Words by Adéle Deysel | Illustrations by Marie Warner Preston
Two brothers, only one blessing. Genesis 27 invites us into a story of favouritism, striving, and deceit as Jacob and Esau are pitted against each other to secure a father's blessing. Sadly, this same spirit of competition infiltrates many of our relationships today. But it doesn't have to be this way if we will only learn to rest in the timing and heart of our promise-keeping Father.
In my teens, I received a promise from God that I would lead worship on an international stage. My excitement in knowing that God sees me faded as my limitations became my focus. Surrounded by talented musicians and vocalists, I felt my gifts lacked in comparison. I began looking to the world to accept me but instead felt invisible and overlooked. I was crushed. With everything inside me, I clung to my promise, but in the process, I lost sight of the Promise Giver.
In Genesis 25, while she is pregnant with twins, God says to Rebekah that “the older will serve the younger” (Genesis 25:23); it is a prophecy that contradicts the tradition of the birthright belonging to the eldest son. Rebekah and Jacob, her favourite son, later set out to attain the promise through deceit, tricking Esau into selling Jacob his birthright and Isaac into blessing him first. Then Jacob runs, leaving a trail of destruction behind and ahead of him.
The same rivalry we see in Isaac’s family is often seen in God’s family. When we build our life around a promise, it can lead to chasing our own idea of what it should look like. We risk compromising our character and values and can end up competing with one another to see our promise realised.
Jacob and Esau both have uniquely created destinies and will become great nations (Genesis 25:23), yet this promise is overshadowed as their lives revolve around the birthright-blessing. Our rivalry with others is often fuelled by what we believe to be the more important promise. When we turn our focus away from God and onto ourselves, division sets in, and we lose sight of the promised destiny for us all. Each of us has a ‘birthright-blessing,’ and we were created with the end—and the path to get there—already known to God (Ephesians 2:10). Forcing that promise into fulfilment, however, is not only unwarranted but also harmful, because it places the emphasis on the promise instead of the Promise Giver.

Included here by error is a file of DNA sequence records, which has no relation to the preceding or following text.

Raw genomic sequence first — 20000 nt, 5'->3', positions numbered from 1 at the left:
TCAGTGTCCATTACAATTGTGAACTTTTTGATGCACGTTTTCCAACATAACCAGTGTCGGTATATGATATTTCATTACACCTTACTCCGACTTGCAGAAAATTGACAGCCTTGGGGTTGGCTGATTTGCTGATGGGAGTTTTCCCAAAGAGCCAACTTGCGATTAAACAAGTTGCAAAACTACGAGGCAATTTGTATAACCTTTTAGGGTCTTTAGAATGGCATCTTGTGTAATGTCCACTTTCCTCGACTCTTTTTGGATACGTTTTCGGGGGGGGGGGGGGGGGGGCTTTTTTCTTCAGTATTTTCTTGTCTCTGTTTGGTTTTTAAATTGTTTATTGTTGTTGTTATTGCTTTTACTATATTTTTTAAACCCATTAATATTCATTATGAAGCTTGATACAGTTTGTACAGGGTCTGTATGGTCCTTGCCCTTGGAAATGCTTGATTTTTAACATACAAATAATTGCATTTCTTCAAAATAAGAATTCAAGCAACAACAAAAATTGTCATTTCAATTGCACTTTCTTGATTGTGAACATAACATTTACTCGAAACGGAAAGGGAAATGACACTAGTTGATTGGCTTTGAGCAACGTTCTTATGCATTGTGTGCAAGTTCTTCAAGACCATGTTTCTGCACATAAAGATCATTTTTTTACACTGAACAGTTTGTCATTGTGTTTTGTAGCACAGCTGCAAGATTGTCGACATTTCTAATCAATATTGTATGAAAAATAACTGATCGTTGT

The value of a promise lies in the one that makes it, and God proves His faithfulness time and time again to Abraham and his family. If Rebekah and Jacob had only been patient and trusted God’s timing, the outcome of their story could have been different. Jacob's price for his deceit is high and unnecessary; he would have received the blessing anyway, because God promised it.
God is faithful. I knew this in my own story, but discovering the reality of that truth came from being broken and lost as the process of immigrating to New Zealand caused me to question my purpose and identity. In our search for a new church, all I wanted was to blend in; I wanted my life to pass by as unnoticed as I felt. But in my darkest days, I desperately reached out to God and began to understand that I was known, accepted, chosen before I was created (Ephesians 1:4-6). As my dependence on God increased, so did my passion to serve Him. God, my Promise Keeper, set into motion the fulfilment of His promise for my life when He prompted me—at the right time, with the right heart—to join our worship team.
My identity had to be redefined before my promise was realigned.
God has uniquely predestined each of us, there is no need to strive and fight against each other (or ourselves) to accomplish it. Our focus should be on our personal relationship with God, grounding our identity in His unrivalled love. This will empower us to sincerely celebrate with others, even our ‘rivals,’ when they succeed.
God will fulfil His promise for our lives—in His good timing.
Is there anyone that you see yourself as being in competition with? Ask the Holy Spirit to show you what is fueling these feelings of insecurity and rivalry, then spend some time thanking God for the purposes He has for both of you.